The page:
1.   In order to preserve the structural balance of the market at a price level which is close to the reference price, taking into account the commitments of the Community resulting from agreements concluded in accordance with Article 300 of the Treaty, a percentage, common to all Member States, of quota sugar, quota isoglucose and quota inulin syrup may be withdrawn from the market until the beginning of the following marketing year.

In that case, the traditional supply need for refining imported raw sugar provided for in Article 153 shall be reduced by the same percentage for the marketing year concerned.

2.   The withdrawal percentage referred to in paragraph 1 shall be determined by 31 October of the marketing year concerned at the latest on the basis of expected market trends during that marketing year.

3.   Each undertaking provided with a quota shall store at its own expense during the period of withdrawal the quantities of sugar corresponding to the application of the percentage referred to in paragraph 1 to its production under quota for the marketing year concerned.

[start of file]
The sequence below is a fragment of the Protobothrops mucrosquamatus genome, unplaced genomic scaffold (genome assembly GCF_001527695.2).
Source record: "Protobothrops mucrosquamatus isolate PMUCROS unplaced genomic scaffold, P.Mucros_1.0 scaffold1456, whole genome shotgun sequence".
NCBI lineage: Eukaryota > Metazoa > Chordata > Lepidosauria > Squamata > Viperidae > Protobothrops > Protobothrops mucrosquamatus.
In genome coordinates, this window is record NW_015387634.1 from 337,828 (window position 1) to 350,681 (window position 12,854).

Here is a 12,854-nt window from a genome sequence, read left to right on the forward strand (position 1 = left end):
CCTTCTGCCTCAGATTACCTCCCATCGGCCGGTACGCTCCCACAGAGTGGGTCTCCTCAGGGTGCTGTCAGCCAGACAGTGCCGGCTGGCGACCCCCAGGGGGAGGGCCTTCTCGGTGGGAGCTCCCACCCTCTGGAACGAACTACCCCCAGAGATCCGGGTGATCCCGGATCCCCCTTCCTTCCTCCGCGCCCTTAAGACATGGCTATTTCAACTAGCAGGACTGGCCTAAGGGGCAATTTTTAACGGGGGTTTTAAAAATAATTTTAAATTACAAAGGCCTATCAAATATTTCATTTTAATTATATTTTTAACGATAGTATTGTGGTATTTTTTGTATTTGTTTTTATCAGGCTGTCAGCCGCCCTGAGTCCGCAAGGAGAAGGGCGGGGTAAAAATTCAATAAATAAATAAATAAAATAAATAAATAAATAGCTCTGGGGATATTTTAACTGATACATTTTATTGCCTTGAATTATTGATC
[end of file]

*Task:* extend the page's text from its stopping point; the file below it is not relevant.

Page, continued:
The sugar quantities withdrawn during a marketing year shall be treated as the first quantities produced under quota for the following marketing year. However, taking into account the expected sugar market trends, the Commission may decide to consider, for the current and/or the following marketing year, all or part of the withdrawn sugar, isoglucose or inulin syrup as:

(a)

surplus sugar, surplus isoglucose or surplus inulin syrup available to become industrial sugar, industrial isoglucose or industrial inulin syrup, or

(b)

temporary quota production of which a part may be reserved for export respecting commitments of the Community resulting from agreements concluded in accordance with Article 300 of the Treaty.

4.   If sugar supply in the Community is inadequate, the Commission may decide that a certain quantity of withdrawn sugar, isoglucose and inulin syrup may be sold on the Community market before the end of the period of withdrawal.

5.   Sugar stored in accordance with this Article during a marketing year may not be subject to any other storage measures provided for in Articles 13, 32 or 63.

Article 53

Implementing rules

The Commission may adopt the detailed rules for the implementation of this Section and, in particular:

(a)